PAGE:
Primary Creator: Wyse, William Charles Bonaparte (1826-1892)
Extent: 13.3 Cubic Feet
This collection is arranged in the following series:
Series 1: Manuscripts and notebooks
Series 2: Books, pamphlets, and broadsides
Series 3: Correspondence
Series 4: Photographs
Items that are not listed in the contents of a particular box are shelved in UL6S, pending a move to reunite them with the rest of the Wyse collection.
Date Acquired: 00/00/1965
The archives of the Wyse family, a prominent Irish literary family of Waterford, Ireland, contain diaries and journals, unpublished literary works, account and letter-books, as well as published volumes and photographs. There is a great deal of literary material, ranging from the poetry, travel accounts, and other papers of Sir Thomas Wyse, a politician and diplomat of the early nineteenth century, to the mid-twentieth century verse of his great-granddaughter, Nellie Bonaparte Wyse.
The most important figure in the collection is Sir Thomas's son, William Charles Bonaparte Wyse, who played an important part in the Provencal literary movement known as the Felibrige. In the collection are many manuscripts with much unpublished poetry, diaries containing copies of correspondence with English, French, Provencal and Catalan writers and accounts of talks with them, scrapbooks with autograph letters from various literary figures, accounts of his reading, with critical remarks, catalogs of his personal library, photograph albums with signed pictures of Provencal and Catalan authors, many with original verse, and letters, as well as his published works, most of which are extremely rare and hard to find.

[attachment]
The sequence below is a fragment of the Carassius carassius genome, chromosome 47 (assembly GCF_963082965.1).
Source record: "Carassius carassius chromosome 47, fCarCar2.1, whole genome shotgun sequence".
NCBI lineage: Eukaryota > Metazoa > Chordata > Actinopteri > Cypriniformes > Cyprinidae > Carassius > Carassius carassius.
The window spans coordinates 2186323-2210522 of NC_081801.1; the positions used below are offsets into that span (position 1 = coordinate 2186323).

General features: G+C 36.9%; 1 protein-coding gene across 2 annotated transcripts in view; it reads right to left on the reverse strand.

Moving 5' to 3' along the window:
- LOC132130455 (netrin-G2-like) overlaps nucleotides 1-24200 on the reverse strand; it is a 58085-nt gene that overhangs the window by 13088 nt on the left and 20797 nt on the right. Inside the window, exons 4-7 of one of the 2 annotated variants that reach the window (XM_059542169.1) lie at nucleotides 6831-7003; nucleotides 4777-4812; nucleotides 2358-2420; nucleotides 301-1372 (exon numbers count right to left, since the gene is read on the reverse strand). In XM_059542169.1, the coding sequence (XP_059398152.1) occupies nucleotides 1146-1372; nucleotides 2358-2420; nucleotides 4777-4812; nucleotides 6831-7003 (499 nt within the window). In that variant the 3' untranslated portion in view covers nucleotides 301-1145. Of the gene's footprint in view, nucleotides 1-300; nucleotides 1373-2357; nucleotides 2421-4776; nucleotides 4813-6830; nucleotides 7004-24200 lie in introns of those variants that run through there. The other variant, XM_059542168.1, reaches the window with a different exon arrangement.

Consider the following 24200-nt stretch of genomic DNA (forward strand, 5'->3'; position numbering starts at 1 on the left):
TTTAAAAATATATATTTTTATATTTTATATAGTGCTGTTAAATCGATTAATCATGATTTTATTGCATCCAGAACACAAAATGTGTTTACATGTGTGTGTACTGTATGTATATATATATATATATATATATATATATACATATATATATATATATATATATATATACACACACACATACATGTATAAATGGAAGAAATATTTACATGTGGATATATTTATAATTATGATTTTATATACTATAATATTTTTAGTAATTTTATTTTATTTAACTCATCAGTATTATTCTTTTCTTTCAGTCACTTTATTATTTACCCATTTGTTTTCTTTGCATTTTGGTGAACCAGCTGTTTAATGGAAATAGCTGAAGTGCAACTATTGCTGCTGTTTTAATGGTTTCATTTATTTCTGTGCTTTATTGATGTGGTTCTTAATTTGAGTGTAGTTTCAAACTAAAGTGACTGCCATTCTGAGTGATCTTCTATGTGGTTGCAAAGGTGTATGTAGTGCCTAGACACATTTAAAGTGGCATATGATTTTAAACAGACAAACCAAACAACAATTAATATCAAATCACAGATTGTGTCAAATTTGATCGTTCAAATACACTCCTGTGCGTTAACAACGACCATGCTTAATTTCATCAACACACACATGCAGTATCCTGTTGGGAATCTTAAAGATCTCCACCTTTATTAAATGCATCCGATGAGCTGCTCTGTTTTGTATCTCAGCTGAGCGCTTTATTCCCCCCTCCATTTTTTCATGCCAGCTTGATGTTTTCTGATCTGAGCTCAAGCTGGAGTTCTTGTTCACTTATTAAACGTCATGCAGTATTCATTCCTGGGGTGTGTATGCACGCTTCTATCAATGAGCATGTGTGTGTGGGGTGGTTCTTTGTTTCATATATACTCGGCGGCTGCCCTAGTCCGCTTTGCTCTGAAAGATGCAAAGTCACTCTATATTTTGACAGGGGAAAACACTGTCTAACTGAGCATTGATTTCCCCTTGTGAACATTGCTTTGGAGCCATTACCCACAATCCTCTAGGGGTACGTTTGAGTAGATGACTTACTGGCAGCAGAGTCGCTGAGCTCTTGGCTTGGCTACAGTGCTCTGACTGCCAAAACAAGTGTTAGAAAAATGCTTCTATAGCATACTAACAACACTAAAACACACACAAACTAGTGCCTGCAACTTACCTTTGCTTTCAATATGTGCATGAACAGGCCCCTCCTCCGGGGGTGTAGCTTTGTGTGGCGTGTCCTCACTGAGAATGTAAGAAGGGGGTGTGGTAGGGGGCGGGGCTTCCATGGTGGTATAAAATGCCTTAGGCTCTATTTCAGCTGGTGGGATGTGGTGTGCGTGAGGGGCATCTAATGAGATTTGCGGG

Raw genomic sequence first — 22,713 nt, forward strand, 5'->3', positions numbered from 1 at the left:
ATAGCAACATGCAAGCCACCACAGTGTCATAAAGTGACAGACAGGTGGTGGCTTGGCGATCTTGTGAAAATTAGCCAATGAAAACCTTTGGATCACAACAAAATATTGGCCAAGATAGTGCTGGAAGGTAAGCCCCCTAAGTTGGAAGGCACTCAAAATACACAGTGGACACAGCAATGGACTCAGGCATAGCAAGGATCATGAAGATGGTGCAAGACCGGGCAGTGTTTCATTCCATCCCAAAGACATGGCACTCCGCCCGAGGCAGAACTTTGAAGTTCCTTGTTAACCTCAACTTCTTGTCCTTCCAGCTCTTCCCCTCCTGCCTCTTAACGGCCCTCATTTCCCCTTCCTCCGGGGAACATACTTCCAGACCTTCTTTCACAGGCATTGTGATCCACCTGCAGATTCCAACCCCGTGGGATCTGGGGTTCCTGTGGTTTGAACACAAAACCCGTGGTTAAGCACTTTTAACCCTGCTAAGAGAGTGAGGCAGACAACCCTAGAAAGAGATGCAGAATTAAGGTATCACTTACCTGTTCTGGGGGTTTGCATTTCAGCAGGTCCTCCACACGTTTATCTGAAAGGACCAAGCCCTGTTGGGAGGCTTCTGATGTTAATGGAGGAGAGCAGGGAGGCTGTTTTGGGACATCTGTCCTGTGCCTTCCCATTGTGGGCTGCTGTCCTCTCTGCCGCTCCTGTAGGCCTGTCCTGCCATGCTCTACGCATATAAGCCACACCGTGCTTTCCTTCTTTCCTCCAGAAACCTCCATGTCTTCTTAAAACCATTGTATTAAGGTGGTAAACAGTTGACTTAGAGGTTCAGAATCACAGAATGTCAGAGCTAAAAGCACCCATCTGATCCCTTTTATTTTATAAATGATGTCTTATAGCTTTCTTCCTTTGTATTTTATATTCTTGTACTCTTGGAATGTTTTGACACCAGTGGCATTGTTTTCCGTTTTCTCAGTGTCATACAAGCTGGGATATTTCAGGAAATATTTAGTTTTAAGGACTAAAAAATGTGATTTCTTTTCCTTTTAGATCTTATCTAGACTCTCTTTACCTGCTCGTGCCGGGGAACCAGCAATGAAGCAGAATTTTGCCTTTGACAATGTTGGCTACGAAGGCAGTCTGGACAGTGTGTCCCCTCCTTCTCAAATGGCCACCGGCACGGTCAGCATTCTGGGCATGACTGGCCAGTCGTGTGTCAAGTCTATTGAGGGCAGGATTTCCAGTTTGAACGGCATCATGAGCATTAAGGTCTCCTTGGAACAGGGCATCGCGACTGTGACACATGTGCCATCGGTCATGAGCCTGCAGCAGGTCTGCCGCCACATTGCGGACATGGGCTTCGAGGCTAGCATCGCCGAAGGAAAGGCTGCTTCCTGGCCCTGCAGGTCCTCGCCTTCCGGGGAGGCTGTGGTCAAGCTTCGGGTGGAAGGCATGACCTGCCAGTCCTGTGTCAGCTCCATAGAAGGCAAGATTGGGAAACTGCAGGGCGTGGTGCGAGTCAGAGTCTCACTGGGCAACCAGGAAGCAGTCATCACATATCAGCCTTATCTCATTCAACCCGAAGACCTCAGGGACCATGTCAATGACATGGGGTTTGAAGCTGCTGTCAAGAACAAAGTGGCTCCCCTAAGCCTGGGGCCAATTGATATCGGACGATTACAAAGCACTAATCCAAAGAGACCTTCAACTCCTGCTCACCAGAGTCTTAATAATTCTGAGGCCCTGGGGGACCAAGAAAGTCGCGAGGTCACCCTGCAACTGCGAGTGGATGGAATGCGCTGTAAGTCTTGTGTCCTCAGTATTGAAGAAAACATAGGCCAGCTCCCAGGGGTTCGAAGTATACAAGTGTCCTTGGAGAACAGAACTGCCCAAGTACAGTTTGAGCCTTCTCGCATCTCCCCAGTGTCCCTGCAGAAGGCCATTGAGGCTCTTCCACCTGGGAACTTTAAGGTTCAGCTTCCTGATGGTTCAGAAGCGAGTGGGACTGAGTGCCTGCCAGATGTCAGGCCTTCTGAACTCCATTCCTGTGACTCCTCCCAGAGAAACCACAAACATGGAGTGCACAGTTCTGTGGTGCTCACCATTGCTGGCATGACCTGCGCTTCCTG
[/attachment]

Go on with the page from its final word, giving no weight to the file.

Correspondents of William Wyse include other writers such as George Meredith, Edmund Gosse, Stephane Mallarme, and the Irish poet Aubrey de Vere, as well as his intimates of many years, Frederic Mistral, Joseph Roumanille, Donnadieu and other felibres of the revival of Provencal poetry in the nineteenth century. His papers provide numerous insights into a movement which has had a major influence upon modern poetry in the English language.
Son of Sir Thomas Wyse of Ireland, William Charles Bonaparte Wyse became one of the guiding spirits of the Provencal literary movement known as Felibrige. After Mistral and Aubanel, he can be rated as one of the half-dozen most important poets among the some two hundred writers engaged in this movement, and as one of the most creative in his use of form and symbolism.
He was for many years an intimate of Mistral, Roumanille, Donnadieu, and other felibres of the revival of Provencal poetry in the nineteenth century.
Access Restrictions: Open to researchers.
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Acquisition Method: Purchased in 1965.
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